Buffalo, N.Y. (April 16, 2002) — With the help of the National Right to Work Legal Defense Foundation, four Laidlaw Transit Services employees filed charges against Teamsters officials for illegally forcing them to pay full union dues, including dues spent for politics, and failing to notify them of their right to refrain from formal union membership.
The four workers, Alfonso Ditillio, June Reinard, Jill Galluzzo, and Tim Stalker, have filed unfair labor practice charges with the National Labor Relations Board (NLRB) against the International Brotherhood of Teamsters, Local 449.
“It should come as no surprise that the Teamsters union has such a negative reputation after the way they have lied to and misled these workers,” said Stefan Gleason, Vice President of the National Right to Work Foundation.
Teamsters officials never notified the workers of their right not to join the union and pay a reduced agency fee, rather than the full union dues. When the employees participated in a campaign to decertify the Teamsters as their representative, they were harassed by union officials. After they finally learned of their rights and resigned from the union, in October, 2001, Teamster officials continued to charge them full union dues.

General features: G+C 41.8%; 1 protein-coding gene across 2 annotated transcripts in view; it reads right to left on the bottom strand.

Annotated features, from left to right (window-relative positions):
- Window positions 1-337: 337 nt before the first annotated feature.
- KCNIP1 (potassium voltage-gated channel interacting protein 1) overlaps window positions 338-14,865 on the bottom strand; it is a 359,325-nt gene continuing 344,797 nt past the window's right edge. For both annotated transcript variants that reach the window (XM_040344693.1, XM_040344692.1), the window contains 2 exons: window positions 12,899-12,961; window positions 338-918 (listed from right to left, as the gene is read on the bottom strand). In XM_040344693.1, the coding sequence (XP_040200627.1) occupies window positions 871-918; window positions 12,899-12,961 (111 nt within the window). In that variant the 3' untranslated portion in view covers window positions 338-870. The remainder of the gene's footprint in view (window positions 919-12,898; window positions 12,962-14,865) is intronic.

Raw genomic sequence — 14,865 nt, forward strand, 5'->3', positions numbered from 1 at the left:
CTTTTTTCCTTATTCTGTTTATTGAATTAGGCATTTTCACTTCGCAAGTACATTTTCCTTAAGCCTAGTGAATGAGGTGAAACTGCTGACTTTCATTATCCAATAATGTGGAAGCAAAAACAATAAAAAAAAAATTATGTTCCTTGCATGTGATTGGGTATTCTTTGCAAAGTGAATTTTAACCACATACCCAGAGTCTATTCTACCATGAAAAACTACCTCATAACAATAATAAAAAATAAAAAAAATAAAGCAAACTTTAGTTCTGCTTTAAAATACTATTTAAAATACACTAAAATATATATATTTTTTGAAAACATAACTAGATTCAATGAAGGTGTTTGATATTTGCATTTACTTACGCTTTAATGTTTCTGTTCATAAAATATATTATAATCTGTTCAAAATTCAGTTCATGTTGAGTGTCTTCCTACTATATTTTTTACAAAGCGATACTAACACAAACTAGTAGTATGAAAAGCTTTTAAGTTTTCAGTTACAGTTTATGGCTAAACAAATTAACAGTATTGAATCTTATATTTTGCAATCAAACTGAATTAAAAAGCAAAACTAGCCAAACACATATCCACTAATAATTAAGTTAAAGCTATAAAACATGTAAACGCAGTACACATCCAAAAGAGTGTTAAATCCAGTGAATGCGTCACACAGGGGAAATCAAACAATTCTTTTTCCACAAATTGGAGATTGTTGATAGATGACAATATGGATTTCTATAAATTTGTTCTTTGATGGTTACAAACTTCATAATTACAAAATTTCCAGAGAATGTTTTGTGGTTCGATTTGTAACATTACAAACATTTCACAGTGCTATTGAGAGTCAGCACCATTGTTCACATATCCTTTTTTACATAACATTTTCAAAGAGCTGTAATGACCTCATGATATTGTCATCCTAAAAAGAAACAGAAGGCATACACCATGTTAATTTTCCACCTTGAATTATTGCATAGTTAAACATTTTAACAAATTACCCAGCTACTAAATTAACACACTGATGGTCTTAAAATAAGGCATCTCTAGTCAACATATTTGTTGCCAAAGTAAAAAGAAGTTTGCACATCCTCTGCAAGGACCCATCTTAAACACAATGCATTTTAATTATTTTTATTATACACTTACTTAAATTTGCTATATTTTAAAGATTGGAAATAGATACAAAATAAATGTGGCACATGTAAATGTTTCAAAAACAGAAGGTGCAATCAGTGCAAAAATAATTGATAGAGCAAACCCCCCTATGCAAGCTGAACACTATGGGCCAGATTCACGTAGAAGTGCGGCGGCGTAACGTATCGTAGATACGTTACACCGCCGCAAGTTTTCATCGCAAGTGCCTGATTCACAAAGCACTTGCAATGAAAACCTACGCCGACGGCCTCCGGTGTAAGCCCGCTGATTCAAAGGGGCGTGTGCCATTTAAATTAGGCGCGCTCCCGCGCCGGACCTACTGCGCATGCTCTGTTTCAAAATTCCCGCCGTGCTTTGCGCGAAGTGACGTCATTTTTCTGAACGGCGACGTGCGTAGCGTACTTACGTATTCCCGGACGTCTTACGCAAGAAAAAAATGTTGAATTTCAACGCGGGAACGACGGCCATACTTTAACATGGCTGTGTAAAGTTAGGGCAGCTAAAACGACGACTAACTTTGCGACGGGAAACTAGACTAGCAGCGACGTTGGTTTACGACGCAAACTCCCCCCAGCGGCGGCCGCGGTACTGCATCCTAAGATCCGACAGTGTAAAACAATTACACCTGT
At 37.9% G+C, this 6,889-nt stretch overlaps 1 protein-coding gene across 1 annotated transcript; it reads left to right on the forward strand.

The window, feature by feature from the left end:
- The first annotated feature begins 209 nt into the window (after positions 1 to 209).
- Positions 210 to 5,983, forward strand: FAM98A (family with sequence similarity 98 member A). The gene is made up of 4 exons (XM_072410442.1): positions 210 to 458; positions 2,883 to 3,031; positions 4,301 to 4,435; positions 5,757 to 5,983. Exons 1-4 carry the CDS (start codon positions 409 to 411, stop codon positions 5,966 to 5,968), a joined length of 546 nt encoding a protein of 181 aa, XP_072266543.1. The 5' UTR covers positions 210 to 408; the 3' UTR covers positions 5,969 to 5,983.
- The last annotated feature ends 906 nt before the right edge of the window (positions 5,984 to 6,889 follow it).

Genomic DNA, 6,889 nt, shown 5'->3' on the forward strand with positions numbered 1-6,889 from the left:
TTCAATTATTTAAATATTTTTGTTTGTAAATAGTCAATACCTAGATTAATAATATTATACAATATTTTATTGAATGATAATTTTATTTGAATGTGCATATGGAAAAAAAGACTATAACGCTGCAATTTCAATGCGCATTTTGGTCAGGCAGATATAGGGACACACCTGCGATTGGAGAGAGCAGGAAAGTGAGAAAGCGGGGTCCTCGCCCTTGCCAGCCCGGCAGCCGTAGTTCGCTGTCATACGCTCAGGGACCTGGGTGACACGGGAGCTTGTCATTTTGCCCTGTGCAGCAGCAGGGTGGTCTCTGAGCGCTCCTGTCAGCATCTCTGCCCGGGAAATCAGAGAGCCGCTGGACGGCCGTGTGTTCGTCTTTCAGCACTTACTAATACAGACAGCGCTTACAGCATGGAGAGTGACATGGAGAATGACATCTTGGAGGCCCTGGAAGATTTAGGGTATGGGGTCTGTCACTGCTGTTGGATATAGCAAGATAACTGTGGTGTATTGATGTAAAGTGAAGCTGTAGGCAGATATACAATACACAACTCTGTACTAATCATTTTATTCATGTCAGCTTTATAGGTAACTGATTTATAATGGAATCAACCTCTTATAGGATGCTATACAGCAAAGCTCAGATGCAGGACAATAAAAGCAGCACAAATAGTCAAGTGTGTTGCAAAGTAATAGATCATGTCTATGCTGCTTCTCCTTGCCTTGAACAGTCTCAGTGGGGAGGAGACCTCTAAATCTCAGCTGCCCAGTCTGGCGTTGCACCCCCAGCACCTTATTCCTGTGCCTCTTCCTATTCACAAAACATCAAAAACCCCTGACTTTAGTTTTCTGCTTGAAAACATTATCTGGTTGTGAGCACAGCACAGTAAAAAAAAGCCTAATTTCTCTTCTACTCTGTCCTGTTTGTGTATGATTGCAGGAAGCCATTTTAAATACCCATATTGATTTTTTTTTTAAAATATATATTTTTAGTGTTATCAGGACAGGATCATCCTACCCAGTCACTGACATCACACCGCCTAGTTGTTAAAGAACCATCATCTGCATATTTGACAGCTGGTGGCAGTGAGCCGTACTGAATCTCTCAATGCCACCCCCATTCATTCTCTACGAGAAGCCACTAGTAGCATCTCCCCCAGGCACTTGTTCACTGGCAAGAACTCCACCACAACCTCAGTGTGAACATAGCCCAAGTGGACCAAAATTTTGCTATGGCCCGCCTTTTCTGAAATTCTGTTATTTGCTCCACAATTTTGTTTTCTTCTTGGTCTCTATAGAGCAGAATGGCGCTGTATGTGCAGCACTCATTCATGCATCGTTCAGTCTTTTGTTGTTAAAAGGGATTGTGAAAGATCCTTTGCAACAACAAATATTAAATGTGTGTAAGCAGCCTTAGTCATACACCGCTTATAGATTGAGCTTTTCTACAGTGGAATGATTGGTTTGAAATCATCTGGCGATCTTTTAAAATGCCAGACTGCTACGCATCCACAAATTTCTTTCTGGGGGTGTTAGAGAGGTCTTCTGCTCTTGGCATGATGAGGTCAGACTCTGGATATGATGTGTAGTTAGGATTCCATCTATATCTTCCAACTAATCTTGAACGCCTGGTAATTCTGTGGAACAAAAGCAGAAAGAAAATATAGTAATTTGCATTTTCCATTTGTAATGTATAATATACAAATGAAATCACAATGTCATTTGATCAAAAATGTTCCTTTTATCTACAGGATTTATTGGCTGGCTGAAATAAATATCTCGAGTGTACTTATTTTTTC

The four worker are seeking to have their dues reduced to the legal minimum. In New York, employees are forced to pay compulsory union fees as a condition of employment.
“This is another example of the corruption and crookedness that plagues the Teamsters,” stated Gleason. “Because New York does not have a Right to Work law to protect people, the Teamsters still have the power to shake down and coerce workers.”
The Teamsters actions violated the workers’ rights established by the U.S. Supreme Court Communications Workers v. Beck decision. Under Beck, a case that Foundation attorneys argued and won, workers who are not protected by a Right to Work law may resign from formal union memberships and halt and reclaim the portion of forced union dues spent on politics and other activities unrelated to collective bargaining.